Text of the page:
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Marbin Breaking The Cycle album cover
4.02 | 29 ratings | 1 reviews | 31% 5 stars

Excellent addition to any
prog rock music collection

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Studio Album, released in 2011

Songs / Tracks Listing

1. Loopy (5:58)
2. A Serious Man (3:47)
3. Mom's Song (2:04)
4. Bar Stomp (3:06)
5. Outdoor Revolution (3:07)
6. Western Sky (2:11)
7. Burning Match (5:10)
8. Claire's Indigo (2:12)
9. Snufkin (2:48)
10. Old Silhoutte (4:12)
11. Winds Of Grace (8:39)

Total time 43:14

Line-up / Musicians

- Dani Rabin / guitar
- Danny Markovitch / saxophone
- Steve Rodby / bass
- Paul Wertico / drums

- Matt Davidson / vocals (3,6)
- Leslie Beukelman / vocals (3,6)
- Daniel White / vocals (11)
- Makaya McCraven / drums (4)
- Jamey Haddad / percussion (2,4,6,8-10)

Releases information

Artwork: Brin Levinson

CD Moonjune Records ‎- MJR038 (2011, US)

Thanks to Evolver for the addition
and to Quinino for the last updates
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MARBIN Breaking The Cycle ratings distribution

(29 ratings)
Essential: a masterpiece of progressive rock music(31%)
Excellent addition to any prog rock music collection(41%)
Good, but non-essential (28%)
Collectors/fans only (0%)
Poor. Only for completionists (0%)

MARBIN Breaking The Cycle reviews

Showing all collaborators reviews and last reviews preview | Show all reviews/ratings

Collaborators/Experts Reviews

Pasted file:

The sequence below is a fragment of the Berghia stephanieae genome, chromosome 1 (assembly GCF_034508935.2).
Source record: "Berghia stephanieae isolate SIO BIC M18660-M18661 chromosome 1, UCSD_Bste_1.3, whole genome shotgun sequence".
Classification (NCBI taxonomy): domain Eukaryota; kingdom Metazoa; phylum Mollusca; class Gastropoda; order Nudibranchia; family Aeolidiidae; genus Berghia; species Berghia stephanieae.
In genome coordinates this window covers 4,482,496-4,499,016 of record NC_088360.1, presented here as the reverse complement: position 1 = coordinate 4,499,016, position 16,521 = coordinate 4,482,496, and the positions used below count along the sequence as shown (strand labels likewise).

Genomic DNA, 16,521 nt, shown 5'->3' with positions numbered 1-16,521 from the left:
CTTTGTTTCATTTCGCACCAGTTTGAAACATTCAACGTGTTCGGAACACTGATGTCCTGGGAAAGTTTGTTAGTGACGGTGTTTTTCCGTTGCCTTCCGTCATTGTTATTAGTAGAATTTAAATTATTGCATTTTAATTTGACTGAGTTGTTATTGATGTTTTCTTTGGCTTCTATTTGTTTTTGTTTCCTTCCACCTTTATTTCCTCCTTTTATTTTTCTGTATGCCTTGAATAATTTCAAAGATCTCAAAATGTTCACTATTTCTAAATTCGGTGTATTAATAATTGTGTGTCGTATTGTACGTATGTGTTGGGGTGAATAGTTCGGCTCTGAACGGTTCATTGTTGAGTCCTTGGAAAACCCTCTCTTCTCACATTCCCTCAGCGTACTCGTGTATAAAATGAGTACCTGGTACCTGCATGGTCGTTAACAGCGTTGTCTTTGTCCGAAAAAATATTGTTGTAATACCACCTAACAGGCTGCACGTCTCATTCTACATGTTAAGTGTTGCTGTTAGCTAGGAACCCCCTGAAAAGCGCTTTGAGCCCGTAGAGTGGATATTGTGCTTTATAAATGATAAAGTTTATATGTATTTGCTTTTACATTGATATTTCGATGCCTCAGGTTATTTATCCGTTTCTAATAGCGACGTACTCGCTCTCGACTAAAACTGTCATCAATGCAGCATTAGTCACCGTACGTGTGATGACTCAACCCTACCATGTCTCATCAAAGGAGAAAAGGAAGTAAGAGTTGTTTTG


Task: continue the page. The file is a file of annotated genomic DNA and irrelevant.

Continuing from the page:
Review by kev rowland
4 stars Guitarist Dani Rabin and saxophonist Danny Markovitch started playing together in their native Israel in 2007, then after relocating to Chicago released their debut album in 2009. This gained them a lot of critical attention and they were asked to collaborate with 7-time Grammy winner and former Pat Metheny Group drummer, Paul Wertico on his album 'Impressions of a City'. The trio decided that they had a special chemistry together and that they wanted to keep playing and Paul brought in his former bandmate and current Pat Metheny Group bassist, Steve Rodby, to complete the line-up. What I like so much about this album is the sheer diversity of styles, and at times it is hard to comprehend that not only is it the same band but all from the same album as musically they are all over the place, which makes it fun not only for them but also to those playing the album.

Take "Mom's Song" for example, this contains some scat vocals and is gentle and restrained, but is followed by "Bar Stomp" which is a "Minnie The Moocher" with dirty guitars and plenty of emotion. The first time I played it I had to check what I was listening to as it is just so different to what is before and what follows. There is some wonderfully distorted and fuzzed guitar and slide guitar and a laid-back feel that just brings a smile to the face. But for all the times when they swap leads, moving through lots of different styles and antics, it is the very last song on the album that I have found myself returning to. In many ways it is the simplest, and is the only other song to feature vocals, but Daniel White has a commanding presence and the arrangement provided for "Winds of Grace" is perfect. In a perfect world this acoustic ballad would be top of the charts worldwide, and the sax would be seen as providing additional class with its' simple presence. But I guess this will just be our secret.

A wonderful album from start to the end.

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